A secure key is one with so many possible values that even if an adversary could guess keys very quickly using a computer, it would take so long to find the right one that the information they could decrypt with the key would no longer be useful by the time they figure it out.

This definition of “secure” can be a little surprising the first time you hear it. It means that nothing is secure forever with computers—a sufficiently determined attacker can always keep guessing keys until they stumble on the right one. For example, if your credit card number is secured with a key so large that it would take 5 years on average for a computer to guess it, that’s probably “secure enough”. In 5 years you probably aren’t going to have the same credit card number, so by then it won’t matter if it’s guessed. At the time of this writing, 80 bits is considered about the bare minimum key size you need to be considered secure for most common purposes—but that will increase as computers get faster. Most ciphers play it safe by using even larger keys. So PRNGs still have a place: by using one with a key that is just big enough to be secure, you can quickly encrypt plaintext that is many times larger than your key.

I used linear-feedback shift registers as an example in this section because they are very easy to explain. But among PRNGs, they aren’t very good: most shift registers can be quickly broken using some clever math.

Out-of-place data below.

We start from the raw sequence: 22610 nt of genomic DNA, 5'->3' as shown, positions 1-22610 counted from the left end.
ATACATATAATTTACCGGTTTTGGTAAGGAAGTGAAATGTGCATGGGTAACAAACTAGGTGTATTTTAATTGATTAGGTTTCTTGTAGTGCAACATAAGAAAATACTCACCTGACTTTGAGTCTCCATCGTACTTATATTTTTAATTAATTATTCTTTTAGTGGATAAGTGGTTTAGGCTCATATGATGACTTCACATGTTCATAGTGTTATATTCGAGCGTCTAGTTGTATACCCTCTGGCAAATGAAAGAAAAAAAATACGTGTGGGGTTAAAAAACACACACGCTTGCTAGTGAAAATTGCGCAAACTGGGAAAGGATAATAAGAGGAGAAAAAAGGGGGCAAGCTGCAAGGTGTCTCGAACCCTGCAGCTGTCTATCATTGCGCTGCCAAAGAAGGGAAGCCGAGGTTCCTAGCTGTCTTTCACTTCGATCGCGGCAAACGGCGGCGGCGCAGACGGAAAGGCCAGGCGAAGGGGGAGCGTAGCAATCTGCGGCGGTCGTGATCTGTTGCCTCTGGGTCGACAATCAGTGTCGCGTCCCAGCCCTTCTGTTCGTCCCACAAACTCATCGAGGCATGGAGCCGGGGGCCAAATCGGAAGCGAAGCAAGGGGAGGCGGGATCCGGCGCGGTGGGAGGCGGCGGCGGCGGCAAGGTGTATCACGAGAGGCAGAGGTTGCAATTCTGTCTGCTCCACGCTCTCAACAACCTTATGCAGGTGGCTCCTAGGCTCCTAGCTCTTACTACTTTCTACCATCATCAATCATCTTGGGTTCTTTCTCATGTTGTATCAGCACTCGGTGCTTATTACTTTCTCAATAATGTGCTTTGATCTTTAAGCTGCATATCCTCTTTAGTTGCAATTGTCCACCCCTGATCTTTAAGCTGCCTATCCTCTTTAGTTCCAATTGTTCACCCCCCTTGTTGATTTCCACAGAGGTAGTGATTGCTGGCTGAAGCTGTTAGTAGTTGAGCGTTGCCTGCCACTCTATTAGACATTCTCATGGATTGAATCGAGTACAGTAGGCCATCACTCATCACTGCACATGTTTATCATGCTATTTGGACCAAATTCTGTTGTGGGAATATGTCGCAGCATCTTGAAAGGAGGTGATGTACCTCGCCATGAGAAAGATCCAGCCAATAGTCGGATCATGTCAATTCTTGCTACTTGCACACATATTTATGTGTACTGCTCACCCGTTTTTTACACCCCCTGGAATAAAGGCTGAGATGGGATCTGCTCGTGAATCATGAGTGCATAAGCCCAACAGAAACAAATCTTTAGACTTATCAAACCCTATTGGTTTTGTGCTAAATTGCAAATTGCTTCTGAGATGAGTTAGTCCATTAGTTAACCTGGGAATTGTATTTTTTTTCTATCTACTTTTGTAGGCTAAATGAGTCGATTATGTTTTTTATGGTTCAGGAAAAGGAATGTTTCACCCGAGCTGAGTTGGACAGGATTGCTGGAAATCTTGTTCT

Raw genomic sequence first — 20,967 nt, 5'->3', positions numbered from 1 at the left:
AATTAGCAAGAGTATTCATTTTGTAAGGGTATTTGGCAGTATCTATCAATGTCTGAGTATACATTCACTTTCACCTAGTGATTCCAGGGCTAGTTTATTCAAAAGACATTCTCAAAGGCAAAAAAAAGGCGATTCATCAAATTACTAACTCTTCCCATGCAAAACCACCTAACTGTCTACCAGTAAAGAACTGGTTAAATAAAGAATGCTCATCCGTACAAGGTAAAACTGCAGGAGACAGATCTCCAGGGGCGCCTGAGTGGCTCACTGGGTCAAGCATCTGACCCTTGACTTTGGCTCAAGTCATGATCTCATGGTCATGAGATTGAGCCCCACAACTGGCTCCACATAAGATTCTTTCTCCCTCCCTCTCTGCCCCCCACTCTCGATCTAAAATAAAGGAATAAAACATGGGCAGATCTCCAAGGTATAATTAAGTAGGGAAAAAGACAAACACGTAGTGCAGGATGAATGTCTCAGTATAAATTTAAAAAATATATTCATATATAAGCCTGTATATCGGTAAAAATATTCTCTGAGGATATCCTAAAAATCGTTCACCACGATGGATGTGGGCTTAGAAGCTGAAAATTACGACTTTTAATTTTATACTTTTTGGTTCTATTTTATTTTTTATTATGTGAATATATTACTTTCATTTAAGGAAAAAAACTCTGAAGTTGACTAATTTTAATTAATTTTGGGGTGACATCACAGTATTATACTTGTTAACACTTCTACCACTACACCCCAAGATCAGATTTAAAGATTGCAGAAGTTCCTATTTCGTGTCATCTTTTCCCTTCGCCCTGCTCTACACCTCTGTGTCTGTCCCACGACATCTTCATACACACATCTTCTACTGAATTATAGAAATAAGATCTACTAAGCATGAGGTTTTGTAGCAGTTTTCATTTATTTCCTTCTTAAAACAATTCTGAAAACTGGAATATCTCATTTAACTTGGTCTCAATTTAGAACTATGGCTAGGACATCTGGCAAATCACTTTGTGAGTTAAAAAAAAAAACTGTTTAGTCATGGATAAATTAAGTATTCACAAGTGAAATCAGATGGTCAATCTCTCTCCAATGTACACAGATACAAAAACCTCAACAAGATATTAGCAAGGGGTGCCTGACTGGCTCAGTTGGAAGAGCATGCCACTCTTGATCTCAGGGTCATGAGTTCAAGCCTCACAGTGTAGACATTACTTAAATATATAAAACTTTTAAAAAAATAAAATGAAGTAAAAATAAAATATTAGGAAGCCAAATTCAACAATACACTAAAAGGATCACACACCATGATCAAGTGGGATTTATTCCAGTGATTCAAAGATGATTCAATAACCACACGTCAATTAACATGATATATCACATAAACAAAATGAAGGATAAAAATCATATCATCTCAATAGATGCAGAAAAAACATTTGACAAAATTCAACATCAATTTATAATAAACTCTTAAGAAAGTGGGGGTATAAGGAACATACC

Public Keys

There’s a rather large gap in our cipher discussion so far: whether you’re using a one-time pad with a massive key or a PRNG with a tiny key, you still need a way to get the key to the recipient. To figure out this problem, let’s go back to the analogy of sending actual packages in the mail.

I mentioned earlier that encryption is like locking your package in a safe. Now suppose Alice wants to send Bob a package securely. If she locks it in a safe, it will certainly be secure from prying eyes, but how will Bob open it? If Alice and Bob can meet in person ahead of time, they could exchange the key then. But this has obvious limitations:

The solution is clever and simple. Instead of Alice supplying the key and safe, Bob does. Then Bob mails Alice the unlocked safe, which she places her package in and locks. When Bob receives the safe he can unlock it because he had the key to begin with.

This works because of an important difference between real-world locks and the ciphers we’ve talked about so far. For a real lock, you usually don’t need a key to lock it—you only need one to unlock it—but for our ciphers we encrypted and decrypted using the same key.

Ciphers that encrypt and decrypt using the same key are called symmetric-key ciphers.

So now we need a digital lock: a cipher that anyone can use to encrypt, but only the key holder can decrypt. Another way to think about it is for the cipher to have two keys: one key for encrypting and a different key for decrypting. The encryption key can be distributed publicly—it’s like the unlocked safe that Bob sends in the mail. The decryption key is kept secret by the recipient.